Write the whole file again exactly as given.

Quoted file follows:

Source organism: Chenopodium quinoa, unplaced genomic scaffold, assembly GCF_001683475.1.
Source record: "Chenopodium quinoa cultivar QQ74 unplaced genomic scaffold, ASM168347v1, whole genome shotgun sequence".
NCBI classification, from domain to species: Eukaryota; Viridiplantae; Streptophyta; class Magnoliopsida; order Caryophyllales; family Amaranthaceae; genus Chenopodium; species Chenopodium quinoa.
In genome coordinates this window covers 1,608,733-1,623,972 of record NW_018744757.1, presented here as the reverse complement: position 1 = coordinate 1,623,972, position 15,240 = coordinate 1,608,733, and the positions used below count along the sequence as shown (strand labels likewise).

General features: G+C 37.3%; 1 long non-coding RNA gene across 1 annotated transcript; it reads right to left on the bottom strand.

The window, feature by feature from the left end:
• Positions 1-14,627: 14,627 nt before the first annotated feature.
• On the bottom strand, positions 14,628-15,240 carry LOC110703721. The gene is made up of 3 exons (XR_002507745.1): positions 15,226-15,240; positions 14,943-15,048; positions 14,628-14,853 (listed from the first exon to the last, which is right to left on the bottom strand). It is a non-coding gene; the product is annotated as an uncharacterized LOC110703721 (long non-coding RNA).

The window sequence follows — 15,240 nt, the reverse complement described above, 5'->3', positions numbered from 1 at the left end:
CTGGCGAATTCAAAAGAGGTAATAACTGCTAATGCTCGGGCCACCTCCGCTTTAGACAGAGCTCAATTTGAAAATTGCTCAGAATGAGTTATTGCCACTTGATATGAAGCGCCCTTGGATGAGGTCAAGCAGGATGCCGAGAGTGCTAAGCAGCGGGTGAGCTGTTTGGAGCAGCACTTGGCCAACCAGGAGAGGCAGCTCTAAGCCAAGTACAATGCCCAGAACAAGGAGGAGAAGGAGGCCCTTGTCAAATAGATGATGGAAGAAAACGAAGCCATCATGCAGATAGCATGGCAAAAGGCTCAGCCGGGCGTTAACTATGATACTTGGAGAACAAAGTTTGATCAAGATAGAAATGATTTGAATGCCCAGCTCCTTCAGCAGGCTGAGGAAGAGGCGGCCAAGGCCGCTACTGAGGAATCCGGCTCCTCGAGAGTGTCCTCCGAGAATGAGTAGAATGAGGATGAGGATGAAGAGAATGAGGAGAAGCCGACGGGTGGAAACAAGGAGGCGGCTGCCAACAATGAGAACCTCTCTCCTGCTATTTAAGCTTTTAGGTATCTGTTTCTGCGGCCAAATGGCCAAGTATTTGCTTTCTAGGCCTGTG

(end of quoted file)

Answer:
Source organism: Chenopodium quinoa, unplaced genomic scaffold, assembly GCF_001683475.1.
Source record: "Chenopodium quinoa cultivar QQ74 unplaced genomic scaffold, ASM168347v1, whole genome shotgun sequence".
NCBI classification, from domain to species: Eukaryota; Viridiplantae; Streptophyta; class Magnoliopsida; order Caryophyllales; family Amaranthaceae; genus Chenopodium; species Chenopodium quinoa.
In genome coordinates this window covers 1,608,733-1,623,972 of record NW_018744757.1, presented here as the reverse complement: position 1 = coordinate 1,623,972, position 15,240 = coordinate 1,608,733, and the positions used below count along the sequence as shown (strand labels likewise).

General features: G+C 37.3%; 1 long non-coding RNA gene across 1 annotated transcript; it reads right to left on the bottom strand.

The window, feature by feature from the left end:
• Positions 1-14,627: 14,627 nt before the first annotated feature.
• On the bottom strand, positions 14,628-15,240 carry LOC110703721. The gene is made up of 3 exons (XR_002507745.1): positions 15,226-15,240; positions 14,943-15,048; positions 14,628-14,853 (listed from the first exon to the last, which is right to left on the bottom strand). It is a non-coding gene; the product is annotated as an uncharacterized LOC110703721 (long non-coding RNA).

The window sequence follows — 15,240 nt, the reverse complement described above, 5'->3', positions numbered from 1 at the left end:
CTGGCGAATTCAAAAGAGGTAATAACTGCTAATGCTCGGGCCACCTCCGCTTTAGACAGAGCTCAATTTGAAAATTGCTCAGAATGAGTTATTGCCACTTGATATGAAGCGCCCTTGGATGAGGTCAAGCAGGATGCCGAGAGTGCTAAGCAGCGGGTGAGCTGTTTGGAGCAGCACTTGGCCAACCAGGAGAGGCAGCTCTAAGCCAAGTACAATGCCCAGAACAAGGAGGAGAAGGAGGCCCTTGTCAAATAGATGATGGAAGAAAACGAAGCCATCATGCAGATAGCATGGCAAAAGGCTCAGCCGGGCGTTAACTATGATACTTGGAGAACAAAGTTTGATCAAGATAGAAATGATTTGAATGCCCAGCTCCTTCAGCAGGCTGAGGAAGAGGCGGCCAAGGCCGCTACTGAGGAATCCGGCTCCTCGAGAGTGTCCTCCGAGAATGAGTAGAATGAGGATGAGGATGAAGAGAATGAGGAGAAGCCGACGGGTGGAAACAAGGAGGCGGCTGCCAACAATGAGAACCTCTCTCCTGCTATTTAAGCTTTTAGGTATCTGTTTCTGCGGCCAAATGGCCAAGTATTTGCTTTCTAGGCCTGTG